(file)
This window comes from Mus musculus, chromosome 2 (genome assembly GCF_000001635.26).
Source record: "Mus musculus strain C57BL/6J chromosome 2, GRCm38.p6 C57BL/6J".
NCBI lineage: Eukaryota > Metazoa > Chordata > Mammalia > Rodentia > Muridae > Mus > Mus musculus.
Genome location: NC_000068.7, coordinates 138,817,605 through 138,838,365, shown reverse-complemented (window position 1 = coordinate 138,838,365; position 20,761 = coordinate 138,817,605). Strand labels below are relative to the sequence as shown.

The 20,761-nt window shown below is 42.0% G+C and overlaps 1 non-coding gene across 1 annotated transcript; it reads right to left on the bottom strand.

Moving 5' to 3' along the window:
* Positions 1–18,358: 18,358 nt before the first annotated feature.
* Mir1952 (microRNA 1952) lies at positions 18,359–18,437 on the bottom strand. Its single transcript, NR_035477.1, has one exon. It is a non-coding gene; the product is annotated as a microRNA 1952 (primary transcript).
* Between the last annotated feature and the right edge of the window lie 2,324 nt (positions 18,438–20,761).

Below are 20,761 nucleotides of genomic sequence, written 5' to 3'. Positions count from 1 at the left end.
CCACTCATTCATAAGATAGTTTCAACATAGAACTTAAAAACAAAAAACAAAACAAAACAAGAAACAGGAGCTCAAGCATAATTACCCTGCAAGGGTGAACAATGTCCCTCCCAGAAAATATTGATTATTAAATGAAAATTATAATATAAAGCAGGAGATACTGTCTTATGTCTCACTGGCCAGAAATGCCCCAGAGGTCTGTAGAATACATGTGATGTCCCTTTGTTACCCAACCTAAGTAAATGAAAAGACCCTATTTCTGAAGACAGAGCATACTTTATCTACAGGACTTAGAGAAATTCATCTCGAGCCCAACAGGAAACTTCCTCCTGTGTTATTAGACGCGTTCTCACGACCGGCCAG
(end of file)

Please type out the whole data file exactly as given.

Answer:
This window comes from Mus musculus, chromosome 2 (genome assembly GCF_000001635.26).
Source record: "Mus musculus strain C57BL/6J chromosome 2, GRCm38.p6 C57BL/6J".
NCBI lineage: Eukaryota > Metazoa > Chordata > Mammalia > Rodentia > Muridae > Mus > Mus musculus.
Genome location: NC_000068.7, coordinates 138,817,605 through 138,838,365, shown reverse-complemented (window position 1 = coordinate 138,838,365; position 20,761 = coordinate 138,817,605). Strand labels below are relative to the sequence as shown.

The 20,761-nt window shown below is 42.0% G+C and overlaps 1 non-coding gene across 1 annotated transcript; it reads right to left on the bottom strand.

Moving 5' to 3' along the window:
* Positions 1–18,358: 18,358 nt before the first annotated feature.
* Mir1952 (microRNA 1952) lies at positions 18,359–18,437 on the bottom strand. Its single transcript, NR_035477.1, has one exon. It is a non-coding gene; the product is annotated as a microRNA 1952 (primary transcript).
* Between the last annotated feature and the right edge of the window lie 2,324 nt (positions 18,438–20,761).

Below are 20,761 nucleotides of genomic sequence, written 5' to 3'. Positions count from 1 at the left end.
CCACTCATTCATAAGATAGTTTCAACATAGAACTTAAAAACAAAAAACAAAACAAAACAAGAAACAGGAGCTCAAGCATAATTACCCTGCAAGGGTGAACAATGTCCCTCCCAGAAAATATTGATTATTAAATGAAAATTATAATATAAAGCAGGAGATACTGTCTTATGTCTCACTGGCCAGAAATGCCCCAGAGGTCTGTAGAATACATGTGATGTCCCTTTGTTACCCAACCTAAGTAAATGAAAAGACCCTATTTCTGAAGACAGAGCATACTTTATCTACAGGACTTAGAGAAATTCATCTCGAGCCCAACAGGAAACTTCCTCCTGTGTTATTAGACGCGTTCTCACGACCGGCCAG